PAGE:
Philadelphia Naval Shipyard Sends Last Carrier to Sea
PHILADELPHIA (AP) _ The USS John F. Kennedy, its flight deck lined with hundreds of sailors in summer whites, put out to sea, ending a 194-year-old way of life at the nation’s oldest shipyard.
The Kennedy was the last job at the Philadelphia Naval Shipyard, authorized by Congress in 1801 and shut down by the federal Base Closure and Realignment Commission after a three-year legal battle.
A bagpipe, an 11-gun salute and the strains of Elton John’s ``Philadelphia Freedom″ rang out Wednesday as the 80,000-ton vessel with 2,950 crew members pulled into the Delaware River.
Workers, families of crew members and area residents crowded the pier for the bittersweet farewell to the massive aircraft carrier, which was headed for its new home port in Mayport, Fla.
``For us, it’s like coming to the viewing of a long-lost friend and paying your last respects,″ said Harry Vincent of Haddon Heights, N.J., a 22-year Navy man who worked in the shipyard in 1940 before going to the Pacific.
The Kennedy’s two-year $600 million modernization included rebuilding four main engine turbines, eight fuel-fired boilers, advanced radar and combat direction systems, and the catapults that whisk planes into the air at 170 mph from a standstill.
``The quality of work and the ethic that has been shown here on John F. Kennedy ... I think epitomizes the fantastic performance this shipyard has done for its nation the past 194 years,″ said Capt. Gerald L. Hoewing, the Kennedy’s commanding officer.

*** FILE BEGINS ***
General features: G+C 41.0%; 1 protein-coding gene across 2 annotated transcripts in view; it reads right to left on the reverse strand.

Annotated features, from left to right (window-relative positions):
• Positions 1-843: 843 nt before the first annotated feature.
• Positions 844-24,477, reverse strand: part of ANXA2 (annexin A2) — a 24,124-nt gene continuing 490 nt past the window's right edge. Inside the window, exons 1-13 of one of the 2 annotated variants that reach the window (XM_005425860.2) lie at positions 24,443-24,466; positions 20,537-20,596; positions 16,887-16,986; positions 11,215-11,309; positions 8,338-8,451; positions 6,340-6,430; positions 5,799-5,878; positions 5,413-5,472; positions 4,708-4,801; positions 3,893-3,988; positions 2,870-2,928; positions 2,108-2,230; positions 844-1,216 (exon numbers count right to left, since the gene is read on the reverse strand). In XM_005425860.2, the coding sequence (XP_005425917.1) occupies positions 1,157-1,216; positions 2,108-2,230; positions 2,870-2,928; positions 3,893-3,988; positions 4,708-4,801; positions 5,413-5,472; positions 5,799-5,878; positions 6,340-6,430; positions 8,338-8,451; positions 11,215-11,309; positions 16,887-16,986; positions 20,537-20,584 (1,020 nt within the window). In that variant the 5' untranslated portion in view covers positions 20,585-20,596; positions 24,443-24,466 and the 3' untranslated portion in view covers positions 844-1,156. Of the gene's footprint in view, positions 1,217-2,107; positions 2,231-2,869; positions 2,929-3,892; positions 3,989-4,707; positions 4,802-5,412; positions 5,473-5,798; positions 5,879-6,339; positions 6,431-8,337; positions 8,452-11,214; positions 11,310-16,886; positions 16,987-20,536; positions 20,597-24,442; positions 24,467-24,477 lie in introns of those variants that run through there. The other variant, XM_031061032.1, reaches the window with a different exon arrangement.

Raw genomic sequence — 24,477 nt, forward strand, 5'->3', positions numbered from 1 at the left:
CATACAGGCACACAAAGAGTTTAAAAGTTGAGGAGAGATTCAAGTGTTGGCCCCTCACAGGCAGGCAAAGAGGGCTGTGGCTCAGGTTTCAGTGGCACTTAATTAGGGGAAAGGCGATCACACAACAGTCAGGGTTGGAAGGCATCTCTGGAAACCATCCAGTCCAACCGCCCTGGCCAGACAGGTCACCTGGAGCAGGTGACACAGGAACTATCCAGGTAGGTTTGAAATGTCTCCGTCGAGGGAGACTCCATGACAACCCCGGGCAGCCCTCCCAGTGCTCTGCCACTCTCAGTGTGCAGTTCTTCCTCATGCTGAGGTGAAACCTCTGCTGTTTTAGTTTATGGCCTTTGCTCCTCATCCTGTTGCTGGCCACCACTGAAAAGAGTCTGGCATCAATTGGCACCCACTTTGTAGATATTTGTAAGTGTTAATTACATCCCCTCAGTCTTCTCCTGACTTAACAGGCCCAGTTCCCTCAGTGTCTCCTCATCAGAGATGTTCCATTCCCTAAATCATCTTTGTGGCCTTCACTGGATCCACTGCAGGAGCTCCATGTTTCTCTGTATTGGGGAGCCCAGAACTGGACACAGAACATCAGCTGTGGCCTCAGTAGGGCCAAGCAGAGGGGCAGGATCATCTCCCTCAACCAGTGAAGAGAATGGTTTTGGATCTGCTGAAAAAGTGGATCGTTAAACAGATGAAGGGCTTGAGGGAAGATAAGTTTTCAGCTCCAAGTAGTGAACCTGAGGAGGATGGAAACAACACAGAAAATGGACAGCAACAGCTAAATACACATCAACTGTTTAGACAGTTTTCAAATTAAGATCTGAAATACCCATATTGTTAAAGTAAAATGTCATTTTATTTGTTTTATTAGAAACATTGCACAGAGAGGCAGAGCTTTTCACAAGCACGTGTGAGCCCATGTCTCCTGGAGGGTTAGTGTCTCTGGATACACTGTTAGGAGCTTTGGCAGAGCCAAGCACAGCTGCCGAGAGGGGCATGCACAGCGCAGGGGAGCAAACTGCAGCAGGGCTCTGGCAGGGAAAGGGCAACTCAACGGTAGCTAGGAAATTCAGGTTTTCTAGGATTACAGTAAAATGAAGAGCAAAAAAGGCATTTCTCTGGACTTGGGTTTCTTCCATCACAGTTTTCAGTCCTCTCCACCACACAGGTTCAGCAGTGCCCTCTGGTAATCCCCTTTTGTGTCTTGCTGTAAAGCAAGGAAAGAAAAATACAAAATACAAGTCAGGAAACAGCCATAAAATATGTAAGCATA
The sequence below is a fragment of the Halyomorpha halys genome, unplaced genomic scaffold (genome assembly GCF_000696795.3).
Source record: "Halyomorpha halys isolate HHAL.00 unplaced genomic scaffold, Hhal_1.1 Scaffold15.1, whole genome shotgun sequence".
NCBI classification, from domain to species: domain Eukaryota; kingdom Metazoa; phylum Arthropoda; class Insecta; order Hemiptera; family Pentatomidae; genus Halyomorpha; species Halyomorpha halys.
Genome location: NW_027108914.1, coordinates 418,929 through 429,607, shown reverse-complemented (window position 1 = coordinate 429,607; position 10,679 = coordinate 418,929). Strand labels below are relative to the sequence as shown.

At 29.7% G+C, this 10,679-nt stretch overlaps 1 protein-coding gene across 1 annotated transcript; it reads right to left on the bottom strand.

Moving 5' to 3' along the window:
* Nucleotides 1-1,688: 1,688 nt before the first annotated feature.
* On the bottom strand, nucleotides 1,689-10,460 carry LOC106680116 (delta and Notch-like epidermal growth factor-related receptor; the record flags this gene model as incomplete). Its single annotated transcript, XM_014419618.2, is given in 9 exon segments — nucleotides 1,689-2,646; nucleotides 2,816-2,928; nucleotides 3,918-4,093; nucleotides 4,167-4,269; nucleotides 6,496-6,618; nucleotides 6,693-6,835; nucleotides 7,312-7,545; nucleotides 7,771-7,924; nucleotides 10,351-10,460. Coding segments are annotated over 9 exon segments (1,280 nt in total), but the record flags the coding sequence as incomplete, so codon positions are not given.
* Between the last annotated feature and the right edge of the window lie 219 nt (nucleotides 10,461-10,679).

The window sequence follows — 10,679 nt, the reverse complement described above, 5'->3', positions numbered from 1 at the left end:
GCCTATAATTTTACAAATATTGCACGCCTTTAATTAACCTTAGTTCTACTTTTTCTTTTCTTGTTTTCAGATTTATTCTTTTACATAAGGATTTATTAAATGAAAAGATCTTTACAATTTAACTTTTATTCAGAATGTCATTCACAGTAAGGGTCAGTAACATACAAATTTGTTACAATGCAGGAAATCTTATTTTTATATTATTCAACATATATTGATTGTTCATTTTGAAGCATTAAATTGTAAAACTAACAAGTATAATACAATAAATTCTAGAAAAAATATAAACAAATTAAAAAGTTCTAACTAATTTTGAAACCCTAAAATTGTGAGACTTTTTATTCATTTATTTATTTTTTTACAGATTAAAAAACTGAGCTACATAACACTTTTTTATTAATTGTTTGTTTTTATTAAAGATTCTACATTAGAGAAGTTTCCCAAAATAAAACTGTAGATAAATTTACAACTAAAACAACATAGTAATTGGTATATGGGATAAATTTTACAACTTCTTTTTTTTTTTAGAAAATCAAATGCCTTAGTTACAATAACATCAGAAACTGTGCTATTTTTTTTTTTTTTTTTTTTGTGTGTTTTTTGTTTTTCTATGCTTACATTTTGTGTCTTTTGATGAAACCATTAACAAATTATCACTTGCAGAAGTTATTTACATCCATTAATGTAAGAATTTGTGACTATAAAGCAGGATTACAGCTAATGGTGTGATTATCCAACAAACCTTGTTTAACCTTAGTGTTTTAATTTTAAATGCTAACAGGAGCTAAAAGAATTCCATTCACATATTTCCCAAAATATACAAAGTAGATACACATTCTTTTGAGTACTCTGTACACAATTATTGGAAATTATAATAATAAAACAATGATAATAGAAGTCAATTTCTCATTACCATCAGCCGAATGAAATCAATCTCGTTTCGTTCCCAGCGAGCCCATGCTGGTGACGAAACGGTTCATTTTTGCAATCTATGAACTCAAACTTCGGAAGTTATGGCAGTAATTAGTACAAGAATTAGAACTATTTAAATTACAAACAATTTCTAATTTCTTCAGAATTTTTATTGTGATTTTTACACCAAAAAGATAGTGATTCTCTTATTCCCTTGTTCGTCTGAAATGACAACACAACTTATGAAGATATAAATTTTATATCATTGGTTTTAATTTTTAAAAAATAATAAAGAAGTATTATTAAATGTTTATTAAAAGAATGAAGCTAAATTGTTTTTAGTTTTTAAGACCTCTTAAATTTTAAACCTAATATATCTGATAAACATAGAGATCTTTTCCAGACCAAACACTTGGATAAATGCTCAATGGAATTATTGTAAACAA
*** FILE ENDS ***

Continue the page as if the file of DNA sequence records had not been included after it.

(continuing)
The Philadelphia shipyard gave birth to the wooden-hulled Franklin in 1815; the side-wheel steamer, the Mississippi, in 1841; the 120-gun Pennsylvania in 1847; and the ironclad Tonawanda in 1865.
During World War II, more than 47,000 workers turned out 53 warships, including the 45,000-ton USS New Jersey, and overhauled or converted 1,218 other vessels.
Since 1970, the yard has specialized in repairs and modernization, most notably of the carriers USS Saratoga, USS Forrestal, USS Independence, USS Kitty Hawk and USS Constellation.
Capt. Jon C. Bergner, the shipyard commander, said 1,900 of the shipyard’s remaining 2,700 employees will be laid off Friday.
Employment already had dropped by 6,200 over the past four years, but only 38 of those employees were laid off, Bergner said.
As many as 2,500 could work again in shipbuilding if Joseph L. Meyer GmbH & Co. of Germany and Metro Machine Corp. of Norfolk, Va., can make deals to build luxury cruise vessels and double-hulled oil tankers here.
Frank Barbarito of Cherry Hill, N.J., the shipyard’s chief engineer, worked at the Brooklyn Shipyard when it closed in 1964 and an unfinished ship had to be towed away.
``I’ve put my whole career in aircraft carriers,″ he said. ``I’m delighted that the last one, under the conditions we were operating under, is leaving under its own power.″